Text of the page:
"Boxwood: An Illustrated
Encyclopedia" is the world's first authoritative guide to these shrublike small
Arboretum Scientist Releases Boxwood
Encyclopedia By Alfredo Flores
June 4, 2004
It took U.S. National
Arboretum horticulturalist Lynn Batdorf nearly 20 years, six trips to
Europe and countless visits to nurseries throughout the United States to gather
information to complete "Boxwood: An Illustrated Encyclopedia." But now Batdorf
can take pride in publishing the world's first authoritative guide to these
beautiful evergreen, shrublike small trees.
The U.S. National Arboretum is operated by the
Agricultural Research Service, the
U.S. Department of Agriculture's chief
scientific research agency.
As keynote speaker, Batdorf will discuss his new illustrated
encyclopedia today at the annual general meeting of the
European Boxwood and Topiary Society, which
is being held June 4-6 in Windsor, England.
The boxwood encyclopedia comprises 343 pages, with 340 color
photographs. It contains information on the size, hardiness, habitat, leaf
shape, stem characteristics, annual growth, cultivar environments, pests,
landscape use, history and nursery and common names for more than 780
Batdorf has served as the International Cultivar Registration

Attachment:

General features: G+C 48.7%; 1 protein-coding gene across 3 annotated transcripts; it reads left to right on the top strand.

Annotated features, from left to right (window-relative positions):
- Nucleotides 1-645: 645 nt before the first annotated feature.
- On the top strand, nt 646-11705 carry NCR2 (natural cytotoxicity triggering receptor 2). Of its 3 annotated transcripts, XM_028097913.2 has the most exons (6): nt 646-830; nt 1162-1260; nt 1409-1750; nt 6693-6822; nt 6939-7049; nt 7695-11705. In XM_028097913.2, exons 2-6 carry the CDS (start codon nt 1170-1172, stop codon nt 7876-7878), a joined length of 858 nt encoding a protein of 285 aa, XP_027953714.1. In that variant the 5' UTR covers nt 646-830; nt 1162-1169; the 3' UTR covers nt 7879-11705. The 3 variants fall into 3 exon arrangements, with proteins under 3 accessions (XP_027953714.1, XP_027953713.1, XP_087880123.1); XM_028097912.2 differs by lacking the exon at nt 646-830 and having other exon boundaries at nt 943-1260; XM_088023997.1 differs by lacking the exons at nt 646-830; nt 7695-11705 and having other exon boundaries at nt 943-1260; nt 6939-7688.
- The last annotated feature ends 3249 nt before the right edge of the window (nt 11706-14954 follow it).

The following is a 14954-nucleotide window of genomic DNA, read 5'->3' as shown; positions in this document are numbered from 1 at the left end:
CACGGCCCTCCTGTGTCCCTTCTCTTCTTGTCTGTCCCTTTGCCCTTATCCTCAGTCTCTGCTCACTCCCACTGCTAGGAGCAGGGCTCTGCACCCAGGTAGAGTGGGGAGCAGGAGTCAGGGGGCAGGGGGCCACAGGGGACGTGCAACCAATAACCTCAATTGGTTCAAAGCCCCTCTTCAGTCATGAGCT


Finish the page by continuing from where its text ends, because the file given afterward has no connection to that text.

Authority since 1985, and also authored "Boxwood Handbook: A Practical Guide to
Knowing and Growing Boxwood." That 99-page color book, published in 1995, has
been considered one of the best references available on boxwood.
The arboretum's National Boxwood Collection, for which Batdorf
has served as curator since 1977, is one of the world's most complete
collections of boxwood, with about 150 different species and cultivars. Some of
the cultivars have blue-green leaves, while others have leaves with splashes of
cream or yellow. Some are dwarf and mature at a height of less than two feet.
These represent just some of the diversity found in the arboretum's collection
of boxwood, a perfect plant for framing anything from an herb garden to a
garden maze. Boxwood plantings can be found on the grounds of some of the
world's most famous residences, including the White House garden.
The boxwood encyclopedia is now available through the
American Boxwood Society.